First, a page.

The vessels were taken over by the Sandinista crew members thereof on direct orders from Sandinista authorities as agents of the insurrection and rebellion in Nicaragua against Somoza and the Somoza government. The vessels were then detained and held by Cuba and Panama by way of aiding and abetting the Sandinista crew members and their Sandinista principals in Nicaragua in furtherance of the goals and in support of the interests of the Sandinistas and were ultimately returned and delivered by such crew members to Nicaragua.
In this lawsuit, the Somoza interests are claiming the insurance under Marine and War Risk policies that were issued covering these vessels.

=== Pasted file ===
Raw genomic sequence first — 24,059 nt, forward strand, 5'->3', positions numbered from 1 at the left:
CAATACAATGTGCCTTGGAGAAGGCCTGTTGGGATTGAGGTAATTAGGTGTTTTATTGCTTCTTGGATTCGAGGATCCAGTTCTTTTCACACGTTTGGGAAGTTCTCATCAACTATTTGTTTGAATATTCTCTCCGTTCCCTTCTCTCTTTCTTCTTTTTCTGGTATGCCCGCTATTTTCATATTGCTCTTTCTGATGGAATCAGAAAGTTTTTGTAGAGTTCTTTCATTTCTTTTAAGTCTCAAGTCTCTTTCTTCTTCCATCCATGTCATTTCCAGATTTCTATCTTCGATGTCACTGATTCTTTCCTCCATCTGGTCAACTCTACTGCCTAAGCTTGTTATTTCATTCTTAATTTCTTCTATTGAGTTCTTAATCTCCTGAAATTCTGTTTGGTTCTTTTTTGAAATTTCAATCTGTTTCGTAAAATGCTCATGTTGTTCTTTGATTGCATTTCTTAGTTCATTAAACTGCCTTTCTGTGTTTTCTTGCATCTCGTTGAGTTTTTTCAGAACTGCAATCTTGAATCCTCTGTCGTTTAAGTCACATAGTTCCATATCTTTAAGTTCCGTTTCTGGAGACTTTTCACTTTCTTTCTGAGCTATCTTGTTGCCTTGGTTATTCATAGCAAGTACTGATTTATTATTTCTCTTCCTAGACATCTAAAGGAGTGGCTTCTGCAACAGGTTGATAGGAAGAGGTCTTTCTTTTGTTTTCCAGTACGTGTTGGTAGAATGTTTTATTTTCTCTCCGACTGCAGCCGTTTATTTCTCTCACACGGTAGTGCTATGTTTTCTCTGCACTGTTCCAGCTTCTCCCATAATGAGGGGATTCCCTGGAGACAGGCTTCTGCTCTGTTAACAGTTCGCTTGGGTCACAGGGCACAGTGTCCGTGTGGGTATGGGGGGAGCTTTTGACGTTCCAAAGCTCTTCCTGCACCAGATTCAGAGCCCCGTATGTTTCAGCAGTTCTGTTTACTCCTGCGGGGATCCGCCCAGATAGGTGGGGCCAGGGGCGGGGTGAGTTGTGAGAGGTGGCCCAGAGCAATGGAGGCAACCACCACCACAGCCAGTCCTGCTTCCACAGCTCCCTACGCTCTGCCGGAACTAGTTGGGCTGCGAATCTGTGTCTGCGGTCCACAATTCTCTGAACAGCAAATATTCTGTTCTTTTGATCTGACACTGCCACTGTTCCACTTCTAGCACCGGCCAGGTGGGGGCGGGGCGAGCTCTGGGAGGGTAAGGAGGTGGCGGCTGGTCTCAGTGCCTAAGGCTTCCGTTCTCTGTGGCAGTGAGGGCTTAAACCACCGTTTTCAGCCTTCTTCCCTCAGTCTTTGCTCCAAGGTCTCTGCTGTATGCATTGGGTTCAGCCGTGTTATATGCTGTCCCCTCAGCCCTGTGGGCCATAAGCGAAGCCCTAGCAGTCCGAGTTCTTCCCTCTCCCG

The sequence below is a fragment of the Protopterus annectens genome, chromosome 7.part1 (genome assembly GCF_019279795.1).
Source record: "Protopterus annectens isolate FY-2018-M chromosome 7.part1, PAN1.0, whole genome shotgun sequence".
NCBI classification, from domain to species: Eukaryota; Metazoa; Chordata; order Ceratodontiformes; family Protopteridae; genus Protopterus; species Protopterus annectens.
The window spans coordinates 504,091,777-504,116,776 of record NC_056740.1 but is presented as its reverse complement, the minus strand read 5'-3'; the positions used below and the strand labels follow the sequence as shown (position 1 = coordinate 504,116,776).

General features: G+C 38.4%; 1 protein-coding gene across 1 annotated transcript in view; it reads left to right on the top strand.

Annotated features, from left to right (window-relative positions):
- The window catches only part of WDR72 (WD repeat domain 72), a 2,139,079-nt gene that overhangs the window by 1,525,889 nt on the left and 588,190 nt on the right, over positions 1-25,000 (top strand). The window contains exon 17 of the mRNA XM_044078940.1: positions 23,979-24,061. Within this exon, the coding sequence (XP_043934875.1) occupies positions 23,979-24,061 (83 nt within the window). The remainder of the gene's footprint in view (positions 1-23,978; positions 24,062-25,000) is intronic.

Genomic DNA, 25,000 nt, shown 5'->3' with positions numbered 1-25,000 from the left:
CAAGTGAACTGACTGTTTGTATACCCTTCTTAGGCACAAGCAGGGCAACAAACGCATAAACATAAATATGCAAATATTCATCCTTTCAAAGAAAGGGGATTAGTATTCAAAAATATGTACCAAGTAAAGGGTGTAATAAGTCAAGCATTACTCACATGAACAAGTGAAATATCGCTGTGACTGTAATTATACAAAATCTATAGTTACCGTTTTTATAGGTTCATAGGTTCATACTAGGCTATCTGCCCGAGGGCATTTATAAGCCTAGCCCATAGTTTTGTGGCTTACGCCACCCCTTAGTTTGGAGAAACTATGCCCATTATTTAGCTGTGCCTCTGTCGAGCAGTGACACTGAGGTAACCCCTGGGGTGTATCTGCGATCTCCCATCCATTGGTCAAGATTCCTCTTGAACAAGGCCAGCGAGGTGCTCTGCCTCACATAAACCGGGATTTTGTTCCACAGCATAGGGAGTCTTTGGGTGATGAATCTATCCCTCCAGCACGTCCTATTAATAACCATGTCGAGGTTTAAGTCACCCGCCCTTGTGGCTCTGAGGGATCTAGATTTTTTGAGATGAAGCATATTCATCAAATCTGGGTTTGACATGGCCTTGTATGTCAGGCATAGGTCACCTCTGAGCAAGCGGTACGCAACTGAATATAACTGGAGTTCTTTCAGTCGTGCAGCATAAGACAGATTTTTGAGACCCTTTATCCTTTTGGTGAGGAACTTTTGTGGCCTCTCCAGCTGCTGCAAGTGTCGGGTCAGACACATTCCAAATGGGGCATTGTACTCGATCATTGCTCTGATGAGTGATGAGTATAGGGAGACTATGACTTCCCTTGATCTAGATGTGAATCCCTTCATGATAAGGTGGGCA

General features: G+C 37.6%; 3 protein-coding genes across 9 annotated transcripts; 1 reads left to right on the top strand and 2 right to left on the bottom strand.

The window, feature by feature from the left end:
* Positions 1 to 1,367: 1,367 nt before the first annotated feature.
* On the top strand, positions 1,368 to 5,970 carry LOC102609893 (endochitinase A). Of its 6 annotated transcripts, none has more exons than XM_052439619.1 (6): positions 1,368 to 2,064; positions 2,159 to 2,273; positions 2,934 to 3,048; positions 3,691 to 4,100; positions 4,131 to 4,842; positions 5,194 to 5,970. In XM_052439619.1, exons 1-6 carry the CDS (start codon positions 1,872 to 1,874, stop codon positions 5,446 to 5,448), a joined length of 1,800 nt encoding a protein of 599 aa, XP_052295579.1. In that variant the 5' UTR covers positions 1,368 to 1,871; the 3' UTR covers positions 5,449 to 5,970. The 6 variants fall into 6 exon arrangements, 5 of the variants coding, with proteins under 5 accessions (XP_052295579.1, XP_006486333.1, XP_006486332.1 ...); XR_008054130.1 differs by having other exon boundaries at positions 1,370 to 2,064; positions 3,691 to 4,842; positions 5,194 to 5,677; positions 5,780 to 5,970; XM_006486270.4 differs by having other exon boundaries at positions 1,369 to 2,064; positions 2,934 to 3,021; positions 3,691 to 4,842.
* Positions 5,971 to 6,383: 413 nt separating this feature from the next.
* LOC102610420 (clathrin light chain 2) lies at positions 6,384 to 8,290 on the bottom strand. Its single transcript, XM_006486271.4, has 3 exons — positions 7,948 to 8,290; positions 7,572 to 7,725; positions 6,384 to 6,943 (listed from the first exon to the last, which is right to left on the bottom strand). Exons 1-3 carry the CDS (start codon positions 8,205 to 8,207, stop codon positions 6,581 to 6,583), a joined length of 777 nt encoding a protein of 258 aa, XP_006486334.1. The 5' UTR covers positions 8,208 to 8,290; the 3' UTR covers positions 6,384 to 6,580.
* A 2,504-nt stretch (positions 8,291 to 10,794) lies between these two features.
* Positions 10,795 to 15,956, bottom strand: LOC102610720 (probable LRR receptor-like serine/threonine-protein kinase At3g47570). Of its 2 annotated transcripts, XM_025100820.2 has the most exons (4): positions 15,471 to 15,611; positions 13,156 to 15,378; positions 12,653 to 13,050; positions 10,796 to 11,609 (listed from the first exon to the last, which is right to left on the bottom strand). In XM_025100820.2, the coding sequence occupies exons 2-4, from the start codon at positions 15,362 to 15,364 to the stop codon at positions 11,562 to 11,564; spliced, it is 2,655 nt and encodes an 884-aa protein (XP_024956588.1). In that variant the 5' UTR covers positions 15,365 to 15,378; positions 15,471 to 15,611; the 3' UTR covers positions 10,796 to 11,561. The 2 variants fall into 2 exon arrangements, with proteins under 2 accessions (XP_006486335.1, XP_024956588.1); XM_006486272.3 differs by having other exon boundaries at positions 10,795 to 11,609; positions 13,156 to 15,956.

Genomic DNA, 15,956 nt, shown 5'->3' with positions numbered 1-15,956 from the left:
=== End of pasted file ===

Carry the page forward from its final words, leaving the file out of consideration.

In June and July 1979 it became increasingly apparent to Somoza that the efforts to drive him from office might succeed. Therefore, although the four vessels were already in hostile hands and beyond Somoza's control, and just before he officially abdicated on July 17, 1979 (but after he had announced that he was quitting), he caused the creation of four Cayman Islands corporations and instructed that the title of the vessels be transferred to them and that the vessels be registered under the flag of the Cayman Islands, a British entity. Through a charade of paper transactions attempting to create the semblance of a "sale" of the vessels to the Cayman Islands corporations, there was a purported transfer of the nominal title and registration of the vessels from the Panamanian and Nicaraguan corporate titles and registrations to the Cayman Islands corporate titles and registrations. No money or other consideration passed and the purpose clearly was to impede and frustrate the inevitable confiscation of the vessels by the revolutionaries. The transfer was a paper sham to hide the continuing Somoza ownership from the revolutionaries and the new government of Nicaragua which contended that Somoza had plundered the government treasury and that Somoza's assets were forfeit to Nicaragua.